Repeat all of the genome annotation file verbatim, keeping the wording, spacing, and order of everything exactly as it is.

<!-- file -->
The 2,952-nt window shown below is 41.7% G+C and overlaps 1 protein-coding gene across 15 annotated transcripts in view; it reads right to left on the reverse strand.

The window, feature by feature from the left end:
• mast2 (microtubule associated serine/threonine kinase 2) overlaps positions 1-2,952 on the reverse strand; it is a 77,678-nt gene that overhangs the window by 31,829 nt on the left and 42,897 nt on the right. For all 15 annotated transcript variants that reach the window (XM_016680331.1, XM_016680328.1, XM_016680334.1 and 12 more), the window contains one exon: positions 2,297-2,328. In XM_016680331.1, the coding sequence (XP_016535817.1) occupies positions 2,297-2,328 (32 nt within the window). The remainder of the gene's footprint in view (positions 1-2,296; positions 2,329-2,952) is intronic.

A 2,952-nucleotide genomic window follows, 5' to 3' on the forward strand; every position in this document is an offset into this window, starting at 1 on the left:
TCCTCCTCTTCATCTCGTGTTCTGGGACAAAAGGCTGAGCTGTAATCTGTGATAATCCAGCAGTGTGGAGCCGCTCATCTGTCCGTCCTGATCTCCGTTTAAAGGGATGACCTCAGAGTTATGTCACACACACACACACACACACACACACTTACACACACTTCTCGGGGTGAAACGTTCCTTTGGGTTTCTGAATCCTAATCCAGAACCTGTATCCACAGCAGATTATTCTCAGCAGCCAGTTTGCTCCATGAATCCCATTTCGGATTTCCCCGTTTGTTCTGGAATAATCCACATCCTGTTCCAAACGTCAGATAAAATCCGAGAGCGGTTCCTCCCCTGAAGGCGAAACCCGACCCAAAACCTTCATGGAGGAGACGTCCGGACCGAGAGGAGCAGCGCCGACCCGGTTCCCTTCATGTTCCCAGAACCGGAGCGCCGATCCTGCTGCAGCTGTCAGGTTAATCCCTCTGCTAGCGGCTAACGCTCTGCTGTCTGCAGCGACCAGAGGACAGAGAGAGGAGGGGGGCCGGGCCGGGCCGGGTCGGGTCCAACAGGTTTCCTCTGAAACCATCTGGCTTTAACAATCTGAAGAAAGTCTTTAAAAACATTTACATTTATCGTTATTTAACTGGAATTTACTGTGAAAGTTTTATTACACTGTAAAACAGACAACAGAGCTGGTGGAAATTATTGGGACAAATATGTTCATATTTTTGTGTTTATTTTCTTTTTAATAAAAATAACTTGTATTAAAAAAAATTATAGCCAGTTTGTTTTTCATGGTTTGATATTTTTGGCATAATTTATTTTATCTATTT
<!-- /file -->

The 2,952-nt window shown below is 41.7% G+C and overlaps 1 protein-coding gene across 15 annotated transcripts in view; it reads right to left on the reverse strand.

The window, feature by feature from the left end:
• mast2 (microtubule associated serine/threonine kinase 2) overlaps positions 1-2,952 on the reverse strand; it is a 77,678-nt gene that overhangs the window by 31,829 nt on the left and 42,897 nt on the right. For all 15 annotated transcript variants that reach the window (XM_016680331.1, XM_016680328.1, XM_016680334.1 and 12 more), the window contains one exon: positions 2,297-2,328. In XM_016680331.1, the coding sequence (XP_016535817.1) occupies positions 2,297-2,328 (32 nt within the window). The remainder of the gene's footprint in view (positions 1-2,296; positions 2,329-2,952) is intronic.

A 2,952-nucleotide genomic window follows, 5' to 3' on the forward strand; every position in this document is an offset into this window, starting at 1 on the left:
TCCTCCTCTTCATCTCGTGTTCTGGGACAAAAGGCTGAGCTGTAATCTGTGATAATCCAGCAGTGTGGAGCCGCTCATCTGTCCGTCCTGATCTCCGTTTAAAGGGATGACCTCAGAGTTATGTCACACACACACACACACACACACACACTTACACACACTTCTCGGGGTGAAACGTTCCTTTGGGTTTCTGAATCCTAATCCAGAACCTGTATCCACAGCAGATTATTCTCAGCAGCCAGTTTGCTCCATGAATCCCATTTCGGATTTCCCCGTTTGTTCTGGAATAATCCACATCCTGTTCCAAACGTCAGATAAAATCCGAGAGCGGTTCCTCCCCTGAAGGCGAAACCCGACCCAAAACCTTCATGGAGGAGACGTCCGGACCGAGAGGAGCAGCGCCGACCCGGTTCCCTTCATGTTCCCAGAACCGGAGCGCCGATCCTGCTGCAGCTGTCAGGTTAATCCCTCTGCTAGCGGCTAACGCTCTGCTGTCTGCAGCGACCAGAGGACAGAGAGAGGAGGGGGGCCGGGCCGGGCCGGGTCGGGTCCAACAGGTTTCCTCTGAAACCATCTGGCTTTAACAATCTGAAGAAAGTCTTTAAAAACATTTACATTTATCGTTATTTAACTGGAATTTACTGTGAAAGTTTTATTACACTGTAAAACAGACAACAGAGCTGGTGGAAATTATTGGGACAAATATGTTCATATTTTTGTGTTTATTTTCTTTTTAATAAAAATAACTTGTATTAAAAAAAATTATAGCCAGTTTGTTTTTCATGGTTTGATATTTTTGGCATAATTTATTTTATCTATTT